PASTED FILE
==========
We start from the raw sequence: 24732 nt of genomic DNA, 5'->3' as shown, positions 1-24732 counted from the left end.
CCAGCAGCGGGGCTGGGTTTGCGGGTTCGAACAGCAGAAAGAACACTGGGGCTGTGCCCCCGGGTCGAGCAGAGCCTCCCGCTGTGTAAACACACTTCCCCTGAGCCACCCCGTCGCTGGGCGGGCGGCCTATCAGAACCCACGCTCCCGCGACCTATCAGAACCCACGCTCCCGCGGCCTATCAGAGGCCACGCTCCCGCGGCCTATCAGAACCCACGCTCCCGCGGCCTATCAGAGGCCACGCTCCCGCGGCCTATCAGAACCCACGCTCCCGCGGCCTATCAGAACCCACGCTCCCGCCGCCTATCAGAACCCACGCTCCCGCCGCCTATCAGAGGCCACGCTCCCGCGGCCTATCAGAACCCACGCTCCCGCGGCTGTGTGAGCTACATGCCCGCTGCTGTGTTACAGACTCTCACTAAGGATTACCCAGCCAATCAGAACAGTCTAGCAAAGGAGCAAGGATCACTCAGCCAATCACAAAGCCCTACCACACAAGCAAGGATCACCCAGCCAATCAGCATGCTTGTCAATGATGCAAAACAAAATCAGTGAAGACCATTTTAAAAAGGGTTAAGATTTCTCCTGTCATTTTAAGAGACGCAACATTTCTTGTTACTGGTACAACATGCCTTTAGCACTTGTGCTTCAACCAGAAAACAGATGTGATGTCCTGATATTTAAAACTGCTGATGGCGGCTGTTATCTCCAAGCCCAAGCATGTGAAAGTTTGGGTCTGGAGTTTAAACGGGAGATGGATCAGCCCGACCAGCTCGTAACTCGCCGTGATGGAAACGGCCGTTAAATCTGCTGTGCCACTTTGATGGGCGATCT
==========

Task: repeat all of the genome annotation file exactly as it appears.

We start from the raw sequence: 24732 nt of genomic DNA, 5'->3' as shown, positions 1-24732 counted from the left end.
CCAGCAGCGGGGCTGGGTTTGCGGGTTCGAACAGCAGAAAGAACACTGGGGCTGTGCCCCCGGGTCGAGCAGAGCCTCCCGCTGTGTAAACACACTTCCCCTGAGCCACCCCGTCGCTGGGCGGGCGGCCTATCAGAACCCACGCTCCCGCGACCTATCAGAACCCACGCTCCCGCGGCCTATCAGAGGCCACGCTCCCGCGGCCTATCAGAACCCACGCTCCCGCGGCCTATCAGAGGCCACGCTCCCGCGGCCTATCAGAACCCACGCTCCCGCGGCCTATCAGAACCCACGCTCCCGCCGCCTATCAGAACCCACGCTCCCGCCGCCTATCAGAGGCCACGCTCCCGCGGCCTATCAGAACCCACGCTCCCGCGGCTGTGTGAGCTACATGCCCGCTGCTGTGTTACAGACTCTCACTAAGGATTACCCAGCCAATCAGAACAGTCTAGCAAAGGAGCAAGGATCACTCAGCCAATCACAAAGCCCTACCACACAAGCAAGGATCACCCAGCCAATCAGCATGCTTGTCAATGATGCAAAACAAAATCAGTGAAGACCATTTTAAAAAGGGTTAAGATTTCTCCTGTCATTTTAAGAGACGCAACATTTCTTGTTACTGGTACAACATGCCTTTAGCACTTGTGCTTCAACCAGAAAACAGATGTGATGTCCTGATATTTAAAACTGCTGATGGCGGCTGTTATCTCCAAGCCCAAGCATGTGAAAGTTTGGGTCTGGAGTTTAAACGGGAGATGGATCAGCCCGACCAGCTCGTAACTCGCCGTGATGGAAACGGCCGTTAAATCTGCTGTGCCACTTTGATGGGCGATCT